Later, on the radio, I heard Hannity telling Arianna Huffington that she and her "rich Hollywood friends" should start their own automobile company if they want people to start driving more fuel-efficient vehicles, as if the entry costs were not prohibitively high.

Bored with Hannity but still having a few more minutes of driving to kill, I turned to WorldNetDaily RadioActive in order to hear host Joseph Farah assert that OutKast was a "gangster rap" group as well as that Bill Clinton and Sister Souljah were friends and fascism is bound to be the response the presumed immorality of the U.S.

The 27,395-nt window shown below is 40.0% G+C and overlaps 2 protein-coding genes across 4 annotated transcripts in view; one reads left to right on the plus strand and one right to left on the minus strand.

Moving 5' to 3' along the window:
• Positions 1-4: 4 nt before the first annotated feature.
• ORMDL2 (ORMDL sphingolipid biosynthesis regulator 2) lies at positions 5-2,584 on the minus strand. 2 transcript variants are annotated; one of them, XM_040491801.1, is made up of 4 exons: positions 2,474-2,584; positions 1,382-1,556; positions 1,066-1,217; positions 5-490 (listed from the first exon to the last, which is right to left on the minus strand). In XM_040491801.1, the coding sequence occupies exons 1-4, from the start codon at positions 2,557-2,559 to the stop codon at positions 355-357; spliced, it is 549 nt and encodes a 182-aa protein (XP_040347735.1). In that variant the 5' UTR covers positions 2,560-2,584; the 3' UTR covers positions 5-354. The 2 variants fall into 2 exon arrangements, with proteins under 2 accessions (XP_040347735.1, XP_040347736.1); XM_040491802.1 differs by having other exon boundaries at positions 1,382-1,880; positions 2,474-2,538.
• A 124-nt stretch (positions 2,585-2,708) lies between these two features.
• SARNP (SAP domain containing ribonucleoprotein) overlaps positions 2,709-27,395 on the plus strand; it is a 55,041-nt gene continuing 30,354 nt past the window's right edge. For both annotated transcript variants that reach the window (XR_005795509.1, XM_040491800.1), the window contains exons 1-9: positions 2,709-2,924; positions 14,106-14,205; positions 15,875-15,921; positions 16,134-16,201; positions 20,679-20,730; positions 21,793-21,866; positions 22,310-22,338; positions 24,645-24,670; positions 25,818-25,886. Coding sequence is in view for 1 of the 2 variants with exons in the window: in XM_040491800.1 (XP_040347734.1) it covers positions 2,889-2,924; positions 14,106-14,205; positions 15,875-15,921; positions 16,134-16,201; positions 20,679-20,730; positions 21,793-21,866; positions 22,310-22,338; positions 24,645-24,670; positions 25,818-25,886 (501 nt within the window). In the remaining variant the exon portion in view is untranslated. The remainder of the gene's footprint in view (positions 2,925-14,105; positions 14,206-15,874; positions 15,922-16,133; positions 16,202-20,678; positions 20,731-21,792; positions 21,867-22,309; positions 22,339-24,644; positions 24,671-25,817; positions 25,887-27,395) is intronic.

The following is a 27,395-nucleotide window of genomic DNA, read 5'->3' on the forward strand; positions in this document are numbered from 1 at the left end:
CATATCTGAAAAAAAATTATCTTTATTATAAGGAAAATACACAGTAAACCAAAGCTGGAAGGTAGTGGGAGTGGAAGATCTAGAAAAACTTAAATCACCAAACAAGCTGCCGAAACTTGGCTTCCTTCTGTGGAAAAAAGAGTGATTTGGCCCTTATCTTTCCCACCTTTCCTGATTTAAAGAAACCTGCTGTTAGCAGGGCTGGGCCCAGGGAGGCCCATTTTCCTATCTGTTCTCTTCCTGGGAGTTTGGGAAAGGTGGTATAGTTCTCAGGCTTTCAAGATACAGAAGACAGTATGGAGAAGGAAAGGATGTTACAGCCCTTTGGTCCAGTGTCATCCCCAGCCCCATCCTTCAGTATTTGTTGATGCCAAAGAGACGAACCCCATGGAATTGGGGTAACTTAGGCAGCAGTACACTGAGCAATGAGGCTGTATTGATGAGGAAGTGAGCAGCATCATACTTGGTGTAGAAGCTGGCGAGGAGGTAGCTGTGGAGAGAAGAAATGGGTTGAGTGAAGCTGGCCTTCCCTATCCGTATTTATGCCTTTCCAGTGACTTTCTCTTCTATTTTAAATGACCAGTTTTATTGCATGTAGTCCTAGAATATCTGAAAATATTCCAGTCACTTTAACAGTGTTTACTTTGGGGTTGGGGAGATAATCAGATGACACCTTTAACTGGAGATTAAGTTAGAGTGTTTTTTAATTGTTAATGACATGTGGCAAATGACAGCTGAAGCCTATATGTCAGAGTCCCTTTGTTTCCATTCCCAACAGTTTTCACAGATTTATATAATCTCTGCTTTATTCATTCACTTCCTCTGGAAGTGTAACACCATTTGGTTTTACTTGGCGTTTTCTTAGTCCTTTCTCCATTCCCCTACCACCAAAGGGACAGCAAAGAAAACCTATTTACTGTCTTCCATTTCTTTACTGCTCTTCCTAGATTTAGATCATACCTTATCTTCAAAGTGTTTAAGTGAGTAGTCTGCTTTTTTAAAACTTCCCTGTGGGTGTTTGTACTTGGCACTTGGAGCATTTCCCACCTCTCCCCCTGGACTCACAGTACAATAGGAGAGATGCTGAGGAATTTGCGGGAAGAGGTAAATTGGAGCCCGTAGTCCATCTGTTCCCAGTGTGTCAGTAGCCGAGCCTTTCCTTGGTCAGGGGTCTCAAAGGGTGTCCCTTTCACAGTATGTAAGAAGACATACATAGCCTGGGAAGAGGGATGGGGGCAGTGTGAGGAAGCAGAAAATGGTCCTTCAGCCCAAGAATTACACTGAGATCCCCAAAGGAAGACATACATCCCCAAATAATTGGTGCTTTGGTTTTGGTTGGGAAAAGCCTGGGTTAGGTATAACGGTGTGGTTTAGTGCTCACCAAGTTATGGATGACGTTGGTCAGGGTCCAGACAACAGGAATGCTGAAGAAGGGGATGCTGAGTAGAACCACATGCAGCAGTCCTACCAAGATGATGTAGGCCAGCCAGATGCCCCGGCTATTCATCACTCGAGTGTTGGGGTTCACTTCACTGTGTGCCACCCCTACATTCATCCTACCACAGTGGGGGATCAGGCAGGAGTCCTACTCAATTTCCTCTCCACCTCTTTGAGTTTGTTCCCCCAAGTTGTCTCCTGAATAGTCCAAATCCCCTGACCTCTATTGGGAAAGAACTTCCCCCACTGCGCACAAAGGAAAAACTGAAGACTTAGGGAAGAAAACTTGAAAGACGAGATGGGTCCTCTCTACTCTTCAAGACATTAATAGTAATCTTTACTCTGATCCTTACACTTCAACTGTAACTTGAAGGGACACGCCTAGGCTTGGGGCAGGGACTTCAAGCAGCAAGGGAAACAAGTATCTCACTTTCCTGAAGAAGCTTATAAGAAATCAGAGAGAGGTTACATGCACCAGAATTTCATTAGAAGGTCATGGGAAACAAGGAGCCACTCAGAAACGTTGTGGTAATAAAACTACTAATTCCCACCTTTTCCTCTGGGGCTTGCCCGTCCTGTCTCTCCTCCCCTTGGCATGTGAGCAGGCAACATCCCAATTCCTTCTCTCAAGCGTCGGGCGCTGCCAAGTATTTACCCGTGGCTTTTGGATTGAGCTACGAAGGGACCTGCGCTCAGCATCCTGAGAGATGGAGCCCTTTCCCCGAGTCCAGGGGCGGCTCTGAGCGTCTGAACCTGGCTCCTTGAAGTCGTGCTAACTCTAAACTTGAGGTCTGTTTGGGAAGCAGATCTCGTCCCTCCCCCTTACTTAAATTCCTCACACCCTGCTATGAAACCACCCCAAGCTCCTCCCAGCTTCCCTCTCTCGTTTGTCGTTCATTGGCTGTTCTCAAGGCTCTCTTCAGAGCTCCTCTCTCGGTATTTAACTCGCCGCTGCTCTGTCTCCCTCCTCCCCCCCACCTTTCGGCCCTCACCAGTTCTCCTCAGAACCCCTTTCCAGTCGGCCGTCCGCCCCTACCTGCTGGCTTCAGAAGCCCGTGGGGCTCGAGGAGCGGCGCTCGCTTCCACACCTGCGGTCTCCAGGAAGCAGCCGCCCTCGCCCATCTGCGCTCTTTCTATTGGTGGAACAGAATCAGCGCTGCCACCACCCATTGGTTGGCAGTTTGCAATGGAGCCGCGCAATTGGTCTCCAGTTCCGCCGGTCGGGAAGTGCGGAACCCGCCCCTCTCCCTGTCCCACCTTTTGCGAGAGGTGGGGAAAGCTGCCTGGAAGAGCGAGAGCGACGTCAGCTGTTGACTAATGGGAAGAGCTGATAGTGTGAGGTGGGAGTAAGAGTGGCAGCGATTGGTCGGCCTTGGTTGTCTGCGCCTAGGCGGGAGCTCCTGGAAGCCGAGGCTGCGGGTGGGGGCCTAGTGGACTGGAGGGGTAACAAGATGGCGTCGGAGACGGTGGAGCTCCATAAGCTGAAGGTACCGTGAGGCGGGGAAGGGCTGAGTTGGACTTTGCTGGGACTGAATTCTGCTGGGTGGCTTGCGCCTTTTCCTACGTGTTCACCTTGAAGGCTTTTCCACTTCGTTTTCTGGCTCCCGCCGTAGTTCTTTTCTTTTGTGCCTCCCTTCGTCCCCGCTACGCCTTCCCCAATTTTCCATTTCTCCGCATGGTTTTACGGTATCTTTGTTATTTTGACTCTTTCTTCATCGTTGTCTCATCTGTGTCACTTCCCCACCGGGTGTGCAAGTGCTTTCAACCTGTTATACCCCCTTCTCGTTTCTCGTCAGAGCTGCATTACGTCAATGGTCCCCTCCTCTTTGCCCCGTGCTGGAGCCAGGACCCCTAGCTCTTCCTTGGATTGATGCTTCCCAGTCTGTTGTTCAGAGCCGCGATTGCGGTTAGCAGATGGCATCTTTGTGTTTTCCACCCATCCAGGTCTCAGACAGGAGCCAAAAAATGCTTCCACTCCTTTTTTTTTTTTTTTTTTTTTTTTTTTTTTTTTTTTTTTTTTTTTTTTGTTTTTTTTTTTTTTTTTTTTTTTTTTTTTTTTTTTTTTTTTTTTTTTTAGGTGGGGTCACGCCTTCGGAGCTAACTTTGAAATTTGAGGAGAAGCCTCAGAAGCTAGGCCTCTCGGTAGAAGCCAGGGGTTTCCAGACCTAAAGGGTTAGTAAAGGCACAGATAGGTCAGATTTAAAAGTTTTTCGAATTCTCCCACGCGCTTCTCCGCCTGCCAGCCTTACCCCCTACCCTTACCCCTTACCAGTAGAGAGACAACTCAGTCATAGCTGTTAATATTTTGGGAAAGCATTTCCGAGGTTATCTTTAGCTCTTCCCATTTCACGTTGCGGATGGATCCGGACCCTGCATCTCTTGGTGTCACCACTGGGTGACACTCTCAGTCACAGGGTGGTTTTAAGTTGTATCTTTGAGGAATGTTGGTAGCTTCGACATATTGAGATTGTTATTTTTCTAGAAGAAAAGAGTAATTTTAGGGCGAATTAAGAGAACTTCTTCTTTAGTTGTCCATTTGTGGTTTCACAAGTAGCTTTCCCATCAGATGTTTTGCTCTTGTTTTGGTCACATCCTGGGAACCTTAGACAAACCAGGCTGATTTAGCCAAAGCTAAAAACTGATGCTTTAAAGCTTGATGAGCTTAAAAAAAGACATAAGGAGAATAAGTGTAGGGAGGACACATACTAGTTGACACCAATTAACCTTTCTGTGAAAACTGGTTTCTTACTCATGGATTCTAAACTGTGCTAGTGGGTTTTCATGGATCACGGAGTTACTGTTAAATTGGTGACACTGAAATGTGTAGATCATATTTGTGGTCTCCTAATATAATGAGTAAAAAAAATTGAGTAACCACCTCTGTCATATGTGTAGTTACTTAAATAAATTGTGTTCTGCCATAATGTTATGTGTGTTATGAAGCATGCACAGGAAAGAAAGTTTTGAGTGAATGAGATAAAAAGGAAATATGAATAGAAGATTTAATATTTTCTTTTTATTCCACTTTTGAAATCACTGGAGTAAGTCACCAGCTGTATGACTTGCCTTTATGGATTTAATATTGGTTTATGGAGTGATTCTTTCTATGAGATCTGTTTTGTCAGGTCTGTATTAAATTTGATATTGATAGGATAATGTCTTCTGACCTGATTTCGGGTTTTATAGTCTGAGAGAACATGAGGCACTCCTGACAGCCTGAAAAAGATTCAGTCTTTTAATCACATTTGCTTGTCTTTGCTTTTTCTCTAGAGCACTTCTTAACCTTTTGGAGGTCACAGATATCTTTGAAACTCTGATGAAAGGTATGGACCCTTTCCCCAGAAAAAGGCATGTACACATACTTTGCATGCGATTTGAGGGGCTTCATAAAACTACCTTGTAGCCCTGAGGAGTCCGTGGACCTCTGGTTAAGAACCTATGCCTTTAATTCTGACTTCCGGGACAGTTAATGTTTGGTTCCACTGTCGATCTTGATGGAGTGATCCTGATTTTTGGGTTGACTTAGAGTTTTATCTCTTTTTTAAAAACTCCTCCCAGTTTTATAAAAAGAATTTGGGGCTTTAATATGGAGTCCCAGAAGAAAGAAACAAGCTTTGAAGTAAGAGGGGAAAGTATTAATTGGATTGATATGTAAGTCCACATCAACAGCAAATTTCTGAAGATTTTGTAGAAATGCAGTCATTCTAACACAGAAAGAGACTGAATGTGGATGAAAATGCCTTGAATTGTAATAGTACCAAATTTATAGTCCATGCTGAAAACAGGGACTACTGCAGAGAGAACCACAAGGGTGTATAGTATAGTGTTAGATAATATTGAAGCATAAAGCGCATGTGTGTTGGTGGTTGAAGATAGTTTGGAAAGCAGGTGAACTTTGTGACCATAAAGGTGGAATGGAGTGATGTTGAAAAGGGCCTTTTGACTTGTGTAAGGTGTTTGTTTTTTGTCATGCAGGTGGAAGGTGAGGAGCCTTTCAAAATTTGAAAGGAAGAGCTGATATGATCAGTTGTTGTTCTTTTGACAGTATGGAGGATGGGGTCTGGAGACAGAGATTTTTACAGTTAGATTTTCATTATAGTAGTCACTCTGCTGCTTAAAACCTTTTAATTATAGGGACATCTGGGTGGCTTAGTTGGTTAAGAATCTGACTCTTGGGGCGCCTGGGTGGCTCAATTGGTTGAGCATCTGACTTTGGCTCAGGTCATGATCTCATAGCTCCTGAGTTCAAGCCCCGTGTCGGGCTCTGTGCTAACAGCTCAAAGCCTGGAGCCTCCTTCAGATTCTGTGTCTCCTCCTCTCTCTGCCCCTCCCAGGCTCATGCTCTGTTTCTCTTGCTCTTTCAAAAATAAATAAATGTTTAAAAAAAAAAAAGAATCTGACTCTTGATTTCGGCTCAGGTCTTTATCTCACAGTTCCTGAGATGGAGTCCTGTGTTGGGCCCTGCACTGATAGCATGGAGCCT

The above examples are all good, but I'm most impressed by the opening graf of Jack Wheeler column from yesterday's Washington Times:

We know conclusively that the Abu Ghraib abuse scandal is as phony as a Bill Clinton sex denial because there are no calls for the resignation of the one individual most responsible for the abuses.
Words fail to describe the laughter this should provoke.